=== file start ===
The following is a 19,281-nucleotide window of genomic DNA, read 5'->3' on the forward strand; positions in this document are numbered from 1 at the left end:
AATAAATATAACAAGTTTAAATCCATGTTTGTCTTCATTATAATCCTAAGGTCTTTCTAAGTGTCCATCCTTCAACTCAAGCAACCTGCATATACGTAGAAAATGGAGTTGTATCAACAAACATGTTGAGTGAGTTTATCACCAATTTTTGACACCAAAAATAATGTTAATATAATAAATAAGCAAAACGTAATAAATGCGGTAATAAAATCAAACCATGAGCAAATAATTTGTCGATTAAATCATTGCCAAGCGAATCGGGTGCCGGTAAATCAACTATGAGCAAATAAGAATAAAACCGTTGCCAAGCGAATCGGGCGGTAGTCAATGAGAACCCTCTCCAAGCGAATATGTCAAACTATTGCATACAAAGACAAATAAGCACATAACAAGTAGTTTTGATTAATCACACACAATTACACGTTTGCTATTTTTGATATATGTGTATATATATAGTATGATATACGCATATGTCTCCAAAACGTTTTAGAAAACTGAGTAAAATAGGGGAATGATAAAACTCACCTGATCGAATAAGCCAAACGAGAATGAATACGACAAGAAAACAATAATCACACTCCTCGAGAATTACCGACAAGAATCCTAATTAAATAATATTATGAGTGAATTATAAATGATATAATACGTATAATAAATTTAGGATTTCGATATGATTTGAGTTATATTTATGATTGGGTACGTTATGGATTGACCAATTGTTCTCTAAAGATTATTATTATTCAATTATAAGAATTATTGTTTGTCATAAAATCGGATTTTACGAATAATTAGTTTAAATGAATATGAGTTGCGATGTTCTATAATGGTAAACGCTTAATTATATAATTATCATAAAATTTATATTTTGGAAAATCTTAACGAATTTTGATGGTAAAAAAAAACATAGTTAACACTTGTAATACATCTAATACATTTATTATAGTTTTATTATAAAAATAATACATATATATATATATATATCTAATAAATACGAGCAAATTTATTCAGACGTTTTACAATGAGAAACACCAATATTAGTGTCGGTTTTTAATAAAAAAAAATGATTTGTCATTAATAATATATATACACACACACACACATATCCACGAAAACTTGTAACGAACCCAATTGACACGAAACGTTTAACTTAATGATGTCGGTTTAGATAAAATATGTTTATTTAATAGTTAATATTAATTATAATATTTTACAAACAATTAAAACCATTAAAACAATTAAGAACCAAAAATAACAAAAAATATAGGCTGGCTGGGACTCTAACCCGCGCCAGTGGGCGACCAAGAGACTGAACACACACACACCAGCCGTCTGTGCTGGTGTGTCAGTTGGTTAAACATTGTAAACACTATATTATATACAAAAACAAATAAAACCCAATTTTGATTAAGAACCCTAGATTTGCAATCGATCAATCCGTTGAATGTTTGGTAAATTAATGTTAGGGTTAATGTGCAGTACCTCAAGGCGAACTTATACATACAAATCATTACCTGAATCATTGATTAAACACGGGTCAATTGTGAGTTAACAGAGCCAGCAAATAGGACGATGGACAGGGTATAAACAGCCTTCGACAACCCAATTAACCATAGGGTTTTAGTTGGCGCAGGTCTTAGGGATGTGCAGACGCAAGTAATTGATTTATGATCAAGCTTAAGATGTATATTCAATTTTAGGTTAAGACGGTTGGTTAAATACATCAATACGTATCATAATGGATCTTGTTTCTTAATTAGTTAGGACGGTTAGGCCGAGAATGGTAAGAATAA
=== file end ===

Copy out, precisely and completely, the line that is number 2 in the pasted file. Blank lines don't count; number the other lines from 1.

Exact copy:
AATAAATATAACAAGTTTAAATCCATGTTTGTCTTCATTATAATCCTAAGGTCTTTCTAAGTGTCCATCCTTCAACTCAAGCAACCTGCATATACGTAGAAAATGGAGTTGTATCAACAAACATGTTGAGTGAGTTTATCACCAATTTTTGACACCAAAAATAATGTTAATATAATAAATAAGCAAAACGTAATAAATGCGGTAATAAAATCAAACCATGAGCAAATAATTTGTCGATTAAATCATTGCCAAGCGAATCGGGTGCCGGTAAATCAACTATGAGCAAATAAGAATAAAACCGTTGCCAAGCGAATCGGGCGGTAGTCAATGAGAACCCTCTCCAAGCGAATATGTCAAACTATTGCATACAAAGACAAATAAGCACATAACAAGTAGTTTTGATTAATCACACACAATTACACGTTTGCTATTTTTGATATATGTGTATATATATAGTATGATATACGCATATGTCTCCAAAACGTTTTAGAAAACTGAGTAAAATAGGGGAATGATAAAACTCACCTGATCGAATAAGCCAAACGAGAATGAATACGACAAGAAAACAATAATCACACTCCTCGAGAATTACCGACAAGAATCCTAATTAAATAATATTATGAGTGAATTATAAATGATATAATACGTATAATAAATTTAGGATTTCGATATGATTTGAGTTATATTTATGATTGGGTACGTTATGGATTGACCAATTGTTCTCTAAAGATTATTATTATTCAATTATAAGAATTATTGTTTGTCATAAAATCGGATTTTACGAATAATTAGTTTAAATGAATATGAGTTGCGATGTTCTATAATGGTAAACGCTTAATTATATAATTATCATAAAATTTATATTTTGGAAAATCTTAACGAATTTTGATGGTAAAAAAAAACATAGTTAACACTTGTAATACATCTAATACATTTATTATAGTTTTATTATAAAAATAATACATATATATATATATATATCTAATAAATACGAGCAAATTTATTCAGACGTTTTACAATGAGAAACACCAATATTAGTGTCGGTTTTTAATAAAAAAAAATGATTTGTCATTAATAATATATATACACACACACACACATATCCACGAAAACTTGTAACGAACCCAATTGACACGAAACGTTTAACTTAATGATGTCGGTTTAGATAAAATATGTTTATTTAATAGTTAATATTAATTATAATATTTTACAAACAATTAAAACCATTAAAACAATTAAGAACCAAAAATAACAAAAAATATAGGCTGGCTGGGACTCTAACCCGCGCCAGTGGGCGACCAAGAGACTGAACACACACACACCAGCCGTCTGTGCTGGTGTGTCAGTTGGTTAAACATTGTAAACACTATATTATATACAAAAACAAATAAAACCCAATTTTGATTAAGAACCCTAGATTTGCAATCGATCAATCCGTTGAATGTTTGGTAAATTAATGTTAGGGTTAATGTGCAGTACCTCAAGGCGAACTTATACATACAAATCATTACCTGAATCATTGATTAAACACGGGTCAATTGTGAGTTAACAGAGCCAGCAAATAGGACGATGGACAGGGTATAAACAGCCTTCGACAACCCAATTAACCATAGGGTTTTAGTTGGCGCAGGTCTTAGGGATGTGCAGACGCAAGTAATTGATTTATGATCAAGCTTAAGATGTATATTCAATTTTAGGTTAAGACGGTTGGTTAAATACATCAATACGTATCATAATGGATCTTGTTTCTTAATTAGTTAGGACGGTTAGGCCGAGAATGGTAAGAATAA